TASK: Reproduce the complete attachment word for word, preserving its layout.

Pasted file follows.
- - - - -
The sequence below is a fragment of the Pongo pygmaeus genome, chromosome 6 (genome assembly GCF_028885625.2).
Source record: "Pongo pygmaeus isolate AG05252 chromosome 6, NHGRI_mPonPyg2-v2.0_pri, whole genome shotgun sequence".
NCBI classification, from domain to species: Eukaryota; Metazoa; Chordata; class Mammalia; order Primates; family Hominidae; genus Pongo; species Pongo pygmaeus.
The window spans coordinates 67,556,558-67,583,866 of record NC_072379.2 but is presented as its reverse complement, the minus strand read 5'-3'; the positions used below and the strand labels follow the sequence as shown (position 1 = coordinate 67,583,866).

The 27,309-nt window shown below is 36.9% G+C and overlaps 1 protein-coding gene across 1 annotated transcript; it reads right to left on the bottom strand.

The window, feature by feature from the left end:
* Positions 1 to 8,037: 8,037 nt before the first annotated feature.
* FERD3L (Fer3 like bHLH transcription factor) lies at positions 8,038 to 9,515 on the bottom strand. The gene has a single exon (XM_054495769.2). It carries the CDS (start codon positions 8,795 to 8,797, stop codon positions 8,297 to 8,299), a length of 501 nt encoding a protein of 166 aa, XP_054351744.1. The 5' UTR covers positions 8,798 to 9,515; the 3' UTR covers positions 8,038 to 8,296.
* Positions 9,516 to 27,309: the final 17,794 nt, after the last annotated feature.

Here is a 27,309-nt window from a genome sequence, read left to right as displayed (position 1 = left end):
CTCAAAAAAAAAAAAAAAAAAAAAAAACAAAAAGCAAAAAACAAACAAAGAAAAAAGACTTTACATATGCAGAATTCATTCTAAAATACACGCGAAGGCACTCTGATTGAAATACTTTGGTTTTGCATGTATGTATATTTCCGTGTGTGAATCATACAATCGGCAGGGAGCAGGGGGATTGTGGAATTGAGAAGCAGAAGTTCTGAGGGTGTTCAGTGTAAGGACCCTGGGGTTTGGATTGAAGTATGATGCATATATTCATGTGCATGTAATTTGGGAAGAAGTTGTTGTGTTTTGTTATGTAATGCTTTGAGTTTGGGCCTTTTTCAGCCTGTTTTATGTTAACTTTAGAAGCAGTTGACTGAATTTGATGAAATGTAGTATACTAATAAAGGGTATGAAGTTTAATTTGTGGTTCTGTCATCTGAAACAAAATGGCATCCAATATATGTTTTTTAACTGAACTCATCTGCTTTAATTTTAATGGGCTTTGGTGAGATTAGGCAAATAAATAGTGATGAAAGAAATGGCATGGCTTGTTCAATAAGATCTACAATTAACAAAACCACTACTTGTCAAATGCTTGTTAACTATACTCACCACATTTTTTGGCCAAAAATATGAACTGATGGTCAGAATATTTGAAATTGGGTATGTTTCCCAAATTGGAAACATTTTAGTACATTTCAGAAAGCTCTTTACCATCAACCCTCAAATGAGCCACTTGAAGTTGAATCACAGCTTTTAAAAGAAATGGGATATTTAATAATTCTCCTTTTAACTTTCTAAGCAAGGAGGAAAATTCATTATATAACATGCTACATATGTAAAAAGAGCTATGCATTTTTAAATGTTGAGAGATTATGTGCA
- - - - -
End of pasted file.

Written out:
The sequence below is a fragment of the Pongo pygmaeus genome, chromosome 6 (genome assembly GCF_028885625.2).
Source record: "Pongo pygmaeus isolate AG05252 chromosome 6, NHGRI_mPonPyg2-v2.0_pri, whole genome shotgun sequence".
NCBI classification, from domain to species: Eukaryota; Metazoa; Chordata; class Mammalia; order Primates; family Hominidae; genus Pongo; species Pongo pygmaeus.
The window spans coordinates 67,556,558-67,583,866 of record NC_072379.2 but is presented as its reverse complement, the minus strand read 5'-3'; the positions used below and the strand labels follow the sequence as shown (position 1 = coordinate 67,583,866).

The 27,309-nt window shown below is 36.9% G+C and overlaps 1 protein-coding gene across 1 annotated transcript; it reads right to left on the bottom strand.

The window, feature by feature from the left end:
* Positions 1 to 8,037: 8,037 nt before the first annotated feature.
* FERD3L (Fer3 like bHLH transcription factor) lies at positions 8,038 to 9,515 on the bottom strand. The gene has a single exon (XM_054495769.2). It carries the CDS (start codon positions 8,795 to 8,797, stop codon positions 8,297 to 8,299), a length of 501 nt encoding a protein of 166 aa, XP_054351744.1. The 5' UTR covers positions 8,798 to 9,515; the 3' UTR covers positions 8,038 to 8,296.
* Positions 9,516 to 27,309: the final 17,794 nt, after the last annotated feature.

Here is a 27,309-nt window from a genome sequence, read left to right as displayed (position 1 = left end):
CTCAAAAAAAAAAAAAAAAAAAAAAAACAAAAAGCAAAAAACAAACAAAGAAAAAAGACTTTACATATGCAGAATTCATTCTAAAATACACGCGAAGGCACTCTGATTGAAATACTTTGGTTTTGCATGTATGTATATTTCCGTGTGTGAATCATACAATCGGCAGGGAGCAGGGGGATTGTGGAATTGAGAAGCAGAAGTTCTGAGGGTGTTCAGTGTAAGGACCCTGGGGTTTGGATTGAAGTATGATGCATATATTCATGTGCATGTAATTTGGGAAGAAGTTGTTGTGTTTTGTTATGTAATGCTTTGAGTTTGGGCCTTTTTCAGCCTGTTTTATGTTAACTTTAGAAGCAGTTGACTGAATTTGATGAAATGTAGTATACTAATAAAGGGTATGAAGTTTAATTTGTGGTTCTGTCATCTGAAACAAAATGGCATCCAATATATGTTTTTTAACTGAACTCATCTGCTTTAATTTTAATGGGCTTTGGTGAGATTAGGCAAATAAATAGTGATGAAAGAAATGGCATGGCTTGTTCAATAAGATCTACAATTAACAAAACCACTACTTGTCAAATGCTTGTTAACTATACTCACCACATTTTTTGGCCAAAAATATGAACTGATGGTCAGAATATTTGAAATTGGGTATGTTTCCCAAATTGGAAACATTTTAGTACATTTCAGAAAGCTCTTTACCATCAACCCTCAAATGAGCCACTTGAAGTTGAATCACAGCTTTTAAAAGAAATGGGATATTTAATAATTCTCCTTTTAACTTTCTAAGCAAGGAGGAAAATTCATTATATAACATGCTACATATGTAAAAAGAGCTATGCATTTTTAAATGTTGAGAGATTATGTGCA